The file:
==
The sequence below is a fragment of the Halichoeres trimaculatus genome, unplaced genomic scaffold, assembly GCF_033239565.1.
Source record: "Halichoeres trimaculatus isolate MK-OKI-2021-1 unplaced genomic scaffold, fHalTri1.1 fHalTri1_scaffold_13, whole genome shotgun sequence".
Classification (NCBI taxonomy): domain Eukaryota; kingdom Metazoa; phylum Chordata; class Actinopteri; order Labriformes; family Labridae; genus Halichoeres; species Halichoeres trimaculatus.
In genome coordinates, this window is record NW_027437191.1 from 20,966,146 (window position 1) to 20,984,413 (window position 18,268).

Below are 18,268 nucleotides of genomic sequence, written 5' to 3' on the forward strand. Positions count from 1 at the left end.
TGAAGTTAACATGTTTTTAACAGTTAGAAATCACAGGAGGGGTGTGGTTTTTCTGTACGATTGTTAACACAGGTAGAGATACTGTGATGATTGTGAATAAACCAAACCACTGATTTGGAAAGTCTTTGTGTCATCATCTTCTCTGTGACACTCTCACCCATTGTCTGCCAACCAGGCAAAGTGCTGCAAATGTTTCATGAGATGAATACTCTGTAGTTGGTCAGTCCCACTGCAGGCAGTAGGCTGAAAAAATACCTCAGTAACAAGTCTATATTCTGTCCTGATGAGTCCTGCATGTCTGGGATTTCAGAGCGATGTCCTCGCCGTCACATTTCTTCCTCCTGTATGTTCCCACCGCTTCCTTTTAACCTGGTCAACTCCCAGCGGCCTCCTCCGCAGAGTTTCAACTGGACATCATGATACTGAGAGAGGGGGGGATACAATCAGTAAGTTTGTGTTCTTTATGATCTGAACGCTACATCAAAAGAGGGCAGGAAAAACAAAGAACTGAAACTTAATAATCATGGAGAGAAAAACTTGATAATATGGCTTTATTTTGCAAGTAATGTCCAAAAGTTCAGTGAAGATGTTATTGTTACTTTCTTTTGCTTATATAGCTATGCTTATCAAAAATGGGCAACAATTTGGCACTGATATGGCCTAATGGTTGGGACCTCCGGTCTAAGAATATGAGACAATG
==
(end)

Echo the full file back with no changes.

The sequence below is a fragment of the Halichoeres trimaculatus genome, unplaced genomic scaffold, assembly GCF_033239565.1.
Source record: "Halichoeres trimaculatus isolate MK-OKI-2021-1 unplaced genomic scaffold, fHalTri1.1 fHalTri1_scaffold_13, whole genome shotgun sequence".
Classification (NCBI taxonomy): domain Eukaryota; kingdom Metazoa; phylum Chordata; class Actinopteri; order Labriformes; family Labridae; genus Halichoeres; species Halichoeres trimaculatus.
In genome coordinates, this window is record NW_027437191.1 from 20,966,146 (window position 1) to 20,984,413 (window position 18,268).

Below are 18,268 nucleotides of genomic sequence, written 5' to 3' on the forward strand. Positions count from 1 at the left end.
TGAAGTTAACATGTTTTTAACAGTTAGAAATCACAGGAGGGGTGTGGTTTTTCTGTACGATTGTTAACACAGGTAGAGATACTGTGATGATTGTGAATAAACCAAACCACTGATTTGGAAAGTCTTTGTGTCATCATCTTCTCTGTGACACTCTCACCCATTGTCTGCCAACCAGGCAAAGTGCTGCAAATGTTTCATGAGATGAATACTCTGTAGTTGGTCAGTCCCACTGCAGGCAGTAGGCTGAAAAAATACCTCAGTAACAAGTCTATATTCTGTCCTGATGAGTCCTGCATGTCTGGGATTTCAGAGCGATGTCCTCGCCGTCACATTTCTTCCTCCTGTATGTTCCCACCGCTTCCTTTTAACCTGGTCAACTCCCAGCGGCCTCCTCCGCAGAGTTTCAACTGGACATCATGATACTGAGAGAGGGGGGGATACAATCAGTAAGTTTGTGTTCTTTATGATCTGAACGCTACATCAAAAGAGGGCAGGAAAAACAAAGAACTGAAACTTAATAATCATGGAGAGAAAAACTTGATAATATGGCTTTATTTTGCAAGTAATGTCCAAAAGTTCAGTGAAGATGTTATTGTTACTTTCTTTTGCTTATATAGCTATGCTTATCAAAAATGGGCAACAATTTGGCACTGATATGGCCTAATGGTTGGGACCTCCGGTCTAAGAATATGAGACAATG